Gold is an investment (or an asset class, if you may) that has demanded a lot of attention recently, including comments from the Oracle of Omaha, Mr. Buffet himself. Besides its glittering allure since the beginning of mankind, we had the"gold standard" till 1971 (no pun intended), a safe haven in the times of crisis and more recently, an inflation hedge (or has it?).
Below I look at some pros and cons of owning gold as an investment rather than addressing its undeniably important but intangible psychological benefits, especially in countries such as India which is one of the largest consumers of gold.
The Bear case
First, take a peek at the nominal (not inflation adjusted) price of gold in US Dollars (USD) since the 1800s. Pictures are worth a thousand words, so I will let them do most of the talking. Gold cost about $19/ounce for a very long time, up until 1933 and then $35 until 1971, when it was delinked from the USD.
Fallacy: Gold always goes up. Truth: If you purchased gold at its 1980-81 peak, you would been in a loss, in nominal terms, for 25 years! Should you buy now at these $1600-1800 levels? Remember, it has no yield cushion.
Below is the chart of gold in terms of the value of the Dollar in 2012, adjusted for inflation (as measured by the US CPI-U). Now, you can see, that as an inflation hedge, you would have been in a loss from the mid 1930s till mid 1970s - a span of 40 years! And then, again, if you happened to get into gold during the 1981 peak (of roughly about $2200), you would still be underwater today, after 30+ years! Yes, many gold bulls use this very same fact to make the case for buying "undervalued" gold. I don't know about you, but when I see such rapid increases in the valuation of any asset, the word "bubble" does make a fleeting dash across the mind.
Note: The data is based on year end values, so the intra year highs and lows are not reflected. So, even though the chart indicates the prior inflation adjusted ("inflated") price of about $1800, the real intra year value is closer to $2200.
The purchasing power of gold, in terms of "black gold", is another way of looking at its inflation hedging power. Below is the chart of gold, in terms of barrels of oil (WTI crude) it can buy, both priced in nominal USD. Despite gold being high, it can buy less oil today than in the past few decades. There are many factors (geopolitical issues, financial crisis, inflation expectations etc) that influence the price of both these assets, but here I am just looking at the net result - the nominal prices in efficient financial markets.
Gold is priced in USD. Below is the effect of the value of the currency, as measured against a basket of international currencies and the price of gold. I have used the DXY index, using the year 2012 as the base value. The nominal price is in yellow, the adjusted price in red (both on the right axis) and the difference between the two, which is the currency contribution on the price of gold, is shown in blue on the left axis of the chart.
In recent years, a declining dollar has also added to the price of gold, whereas in the last quarter of the previous century, it would have decreased the price.
The case for long term bullishness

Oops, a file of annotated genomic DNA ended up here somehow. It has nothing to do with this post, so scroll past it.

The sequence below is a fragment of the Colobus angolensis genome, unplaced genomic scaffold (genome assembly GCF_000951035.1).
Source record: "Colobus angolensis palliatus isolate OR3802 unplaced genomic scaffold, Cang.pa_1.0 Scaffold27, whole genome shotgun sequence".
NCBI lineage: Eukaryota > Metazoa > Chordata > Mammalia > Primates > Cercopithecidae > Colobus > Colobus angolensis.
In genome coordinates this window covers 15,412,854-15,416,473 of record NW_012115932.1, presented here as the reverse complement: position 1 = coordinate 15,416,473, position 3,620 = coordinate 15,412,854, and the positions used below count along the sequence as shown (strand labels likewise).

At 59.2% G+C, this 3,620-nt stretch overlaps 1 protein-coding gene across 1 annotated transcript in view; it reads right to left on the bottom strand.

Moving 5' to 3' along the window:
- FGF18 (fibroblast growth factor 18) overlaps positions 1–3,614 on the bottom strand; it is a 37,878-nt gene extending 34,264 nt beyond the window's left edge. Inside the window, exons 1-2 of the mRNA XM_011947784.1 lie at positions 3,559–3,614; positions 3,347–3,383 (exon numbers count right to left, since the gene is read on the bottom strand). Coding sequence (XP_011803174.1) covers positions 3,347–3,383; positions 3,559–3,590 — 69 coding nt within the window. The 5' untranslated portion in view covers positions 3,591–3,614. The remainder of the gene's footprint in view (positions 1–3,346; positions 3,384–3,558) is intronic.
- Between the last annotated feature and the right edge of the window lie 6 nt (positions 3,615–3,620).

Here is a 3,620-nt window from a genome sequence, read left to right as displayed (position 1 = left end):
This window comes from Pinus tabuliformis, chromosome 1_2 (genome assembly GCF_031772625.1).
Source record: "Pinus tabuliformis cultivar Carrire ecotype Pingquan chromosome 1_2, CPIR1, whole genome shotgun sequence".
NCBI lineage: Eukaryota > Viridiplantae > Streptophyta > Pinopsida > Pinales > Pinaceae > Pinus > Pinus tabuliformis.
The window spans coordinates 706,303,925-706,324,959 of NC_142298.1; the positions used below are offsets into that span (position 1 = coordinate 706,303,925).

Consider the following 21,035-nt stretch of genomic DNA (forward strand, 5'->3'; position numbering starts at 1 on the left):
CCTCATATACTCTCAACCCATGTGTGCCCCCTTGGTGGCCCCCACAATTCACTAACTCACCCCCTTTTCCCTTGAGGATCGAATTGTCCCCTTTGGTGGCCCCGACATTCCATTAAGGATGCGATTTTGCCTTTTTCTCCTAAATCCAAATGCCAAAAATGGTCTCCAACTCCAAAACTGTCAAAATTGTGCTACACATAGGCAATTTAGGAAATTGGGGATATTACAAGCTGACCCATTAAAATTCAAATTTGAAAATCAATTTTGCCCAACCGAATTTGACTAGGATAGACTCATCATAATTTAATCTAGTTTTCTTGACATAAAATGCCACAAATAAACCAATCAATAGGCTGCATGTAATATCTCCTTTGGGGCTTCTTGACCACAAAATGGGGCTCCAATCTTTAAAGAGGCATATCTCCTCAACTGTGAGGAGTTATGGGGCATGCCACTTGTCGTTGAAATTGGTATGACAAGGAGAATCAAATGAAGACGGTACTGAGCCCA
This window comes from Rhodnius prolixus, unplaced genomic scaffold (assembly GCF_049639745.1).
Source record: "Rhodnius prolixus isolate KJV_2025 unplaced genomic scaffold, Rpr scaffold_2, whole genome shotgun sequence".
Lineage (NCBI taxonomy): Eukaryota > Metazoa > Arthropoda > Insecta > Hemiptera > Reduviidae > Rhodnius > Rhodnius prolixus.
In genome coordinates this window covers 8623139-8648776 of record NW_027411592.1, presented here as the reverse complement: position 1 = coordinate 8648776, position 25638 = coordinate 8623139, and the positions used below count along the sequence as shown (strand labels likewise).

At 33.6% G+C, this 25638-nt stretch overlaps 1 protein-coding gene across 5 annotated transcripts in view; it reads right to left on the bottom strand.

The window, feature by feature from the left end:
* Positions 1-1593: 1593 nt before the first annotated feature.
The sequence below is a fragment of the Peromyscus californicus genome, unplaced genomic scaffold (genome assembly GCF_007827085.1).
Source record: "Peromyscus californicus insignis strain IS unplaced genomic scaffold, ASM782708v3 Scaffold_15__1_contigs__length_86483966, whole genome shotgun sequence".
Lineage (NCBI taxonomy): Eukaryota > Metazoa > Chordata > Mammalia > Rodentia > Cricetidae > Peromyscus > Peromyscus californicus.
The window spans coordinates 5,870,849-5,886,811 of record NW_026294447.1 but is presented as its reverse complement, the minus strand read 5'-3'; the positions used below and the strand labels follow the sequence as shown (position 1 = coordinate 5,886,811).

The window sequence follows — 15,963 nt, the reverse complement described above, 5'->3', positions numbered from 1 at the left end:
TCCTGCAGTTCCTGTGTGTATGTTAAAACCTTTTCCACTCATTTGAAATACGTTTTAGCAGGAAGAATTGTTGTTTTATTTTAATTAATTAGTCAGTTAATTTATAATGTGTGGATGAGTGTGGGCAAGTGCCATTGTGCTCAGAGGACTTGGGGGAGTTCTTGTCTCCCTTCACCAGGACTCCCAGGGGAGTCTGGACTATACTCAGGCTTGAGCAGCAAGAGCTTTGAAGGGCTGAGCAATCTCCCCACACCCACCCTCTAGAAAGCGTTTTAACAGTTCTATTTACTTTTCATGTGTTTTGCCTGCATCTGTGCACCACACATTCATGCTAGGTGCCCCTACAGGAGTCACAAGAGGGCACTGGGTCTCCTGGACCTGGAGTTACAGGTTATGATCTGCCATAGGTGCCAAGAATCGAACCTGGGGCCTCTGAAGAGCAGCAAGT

Bulls take heart. Despite the short term richness of gold, there are several factors in its favor. But how they play out is anyone's guess, and therefore, subjective.
As mentioned earlier, gold has been higher in the past, in inflation adjusted terms. And given the expectation of significant inflation (US 10 year TIPS recently auctioned at negative yields) due to the several rounds of global Quantitative Easings (QE1 to 3, LRTO, liquidity injections etc), there is a potential for gold to hit new inflation adjusted highs. Question is, when, if, and does it take a significant breather before that, given that the Greece crisis has been kicked down the road for now, the US economy has improved in general, risk appetite is better and the fear index (VIX) is hitting multi year lows.
Secondly, the structural changes in gold ownership are also an important bullish factor. Global central banks, Money managers and Sovereign Wealth Funds (SWFs) own gold in their portfolios, for reasons ranging from concerns over the global reserve currency , inflation, global debt levels and sovereign debt risk, diversification etc, and because it has historically been an important reserve asset. About 20% of gold is held by Banks, 50% is in jewelry, in addition to 16% in investments and 12% in industrial uses (2008 data). The US Central Bank holds about 75% of monetary assets in gold, while China and India are in about 2% and 5% respectively (2011 data). For most of the past two decades, Central Banks were reducing their gold holdings, only to reverse course from 2009 - they are buying. As accumulation by these massive institutions increases, we will have a strong secular support for gold.
So, if you are a long term investor and need to own gold, you could buy it via Dollar cost averaging via instruments such as GLD, IAU. You can trade (versus invest) in gold via UGL (2X move) or the gold miners via GDX. If you want to buy it for inflation or a short-USD play, there are other ways to do so, such as TIP and WIP ETFs, or long foreign ETFs, although the latter is a much broader play.
Disclosure: I have no positions in any stocks mentioned, and no plans to initiate any positions within the next 72 hours.